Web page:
UMN research shows DNA imprinting defects are associated with childhood osteosarcoma development and progression

Tuesday, January 26, 2016

Children diagnosed with osteosarcoma may be impacted by a DNA imprinting defect also found in parents, according to new research from the Masonic Cancer Center, University of Minnesota. DNA imprinting is a phenomenon in which just one of the two inherited genes is active while the other is present but inactive.

The study is published now in the journal Oncotarget.

Study: Doula care is cost-effective, associated with reduction in preterm and cesarean births

Thursday, January 14, 2016

A new study from the School of Public Health at the University of Minnesota finds Medicaid program coverage of doula services would likely be cost-effective because doula support is associated with lower rates of preterm and cesarean births. This statistical analysis of more than 67,000 Medicaid-funded births estimated that, on average, a Medicaid reimbursement rate of $986 for doula support would be cost neutral to the program. That is, the amount the Medicaid program spends on doula services would be offset by decreases in the costs associated with preterm and cesarean births at an average reimbursement rate of $986.

The study findings were published online today in Birth.

University of Minnesota researcher receives $432,000 grant to fight cancer in dogs

Wednesday, January 13, 2016

MINNEAPOLIS/ST. PAUL (January 8, 2016) Jaime Modiano, V.M.D., Ph.D., professor in the College of Veterinary Medicine and the Masonic Cancer Center, University of Minnesota, will be leading a team of researchers in an exciting new study to better understand and prevent hemangiosarcoma, an aggressive form of cancer in dogs.
The study is being funded by a grant from the AKC Canine Health Foundation (CHF), a nonprofit organization dedicated to preventing, treating and curing diseases in all dogs. Three groups whose dogs have been affected by this cruel disease --  the American Boxer Charitable Foundation, the Golden Retriever Foundation, and the Portuguese Water Dog Foundation -- are taking a unique, collaborative stand against cancer by pledging $432,000 to support this research effort.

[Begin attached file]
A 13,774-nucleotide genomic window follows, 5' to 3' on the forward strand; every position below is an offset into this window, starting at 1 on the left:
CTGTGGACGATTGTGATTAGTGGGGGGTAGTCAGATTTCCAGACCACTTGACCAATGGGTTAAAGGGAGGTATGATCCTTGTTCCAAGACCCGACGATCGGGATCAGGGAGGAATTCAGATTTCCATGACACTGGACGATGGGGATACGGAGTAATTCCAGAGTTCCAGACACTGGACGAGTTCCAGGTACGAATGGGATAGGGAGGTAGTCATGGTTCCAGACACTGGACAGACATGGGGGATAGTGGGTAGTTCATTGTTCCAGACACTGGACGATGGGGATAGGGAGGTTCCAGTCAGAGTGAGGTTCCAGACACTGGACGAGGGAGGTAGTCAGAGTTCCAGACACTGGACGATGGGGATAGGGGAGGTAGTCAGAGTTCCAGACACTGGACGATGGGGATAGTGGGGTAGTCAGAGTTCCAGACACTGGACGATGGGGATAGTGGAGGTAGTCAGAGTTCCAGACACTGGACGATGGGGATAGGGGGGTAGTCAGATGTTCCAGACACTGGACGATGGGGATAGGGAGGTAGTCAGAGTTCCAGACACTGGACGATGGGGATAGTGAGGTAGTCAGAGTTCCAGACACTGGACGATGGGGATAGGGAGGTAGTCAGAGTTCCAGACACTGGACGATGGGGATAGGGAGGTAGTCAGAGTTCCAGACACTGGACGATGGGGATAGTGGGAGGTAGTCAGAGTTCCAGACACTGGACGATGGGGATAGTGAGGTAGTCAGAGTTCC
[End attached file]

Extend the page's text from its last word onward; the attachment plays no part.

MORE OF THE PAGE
U of M, USDA-NADC, and Iowa State University collaboration brings new insights into ‘Livestock Associated’ MRSA in US pigs

Wednesday, January 13, 2016

MINNEAPOLIS/ST. PAUL (January 8, 2016) Peter Davies, B.V.Sc, Ph.D., professor in the University of Minnesota College of Veterinary Medicine, in partnership with scientists from the USDA National Animal Disease Center and the Iowa State University College of Veterinary Medicine, conducted two studies that found MRSA appears to be much less common in US pig herds than anticipated, but more varied than in pigs in Europe. The studies also found that, like the main European variety of MRSA (termed ST398), another variety (ST5) that has up to now only been seen in pigs in North America similarly showed little genetic capability to cause infections in humans.

Statewide Minnesota aspirin campaign likely to be cost-effective and reduce the incidence of first heart attacks and strokes

Monday, January 4, 2016

A new study recently published in the Journal of the American Heart Association (JAHA) found that the University of Minnesota's Minnesota Heart Health Program "Ask About Aspirin” initiative, a statewide aspirin public health campaign launched in June 2015, is likely a beneficial and cost-effective way to reduce the incidence of a first heart attack or stroke.  The program is designed to lower cardiovascular risk within the target population of men ages 45-79 and women 55-79 years in Minnesota over their lifetimes.

Researchers from the University of Minnesota’s Cardiovascular Division and School of Public Health estimate that nearly 10,000 fewer heart attacks and at least 1,200 fewer strokes would occur as a result of improving public knowledge of aspirin use. Furthermore, researchers found the campaign will lower overall health care costs in both men and women.

“As University researchers, we strive to identify cost-effective strategies for preventing disease and improving public health,” said Jean Abraham, Ph.D., co-author and associate professor of health policy and management in the University of Minnesota School of Public Health.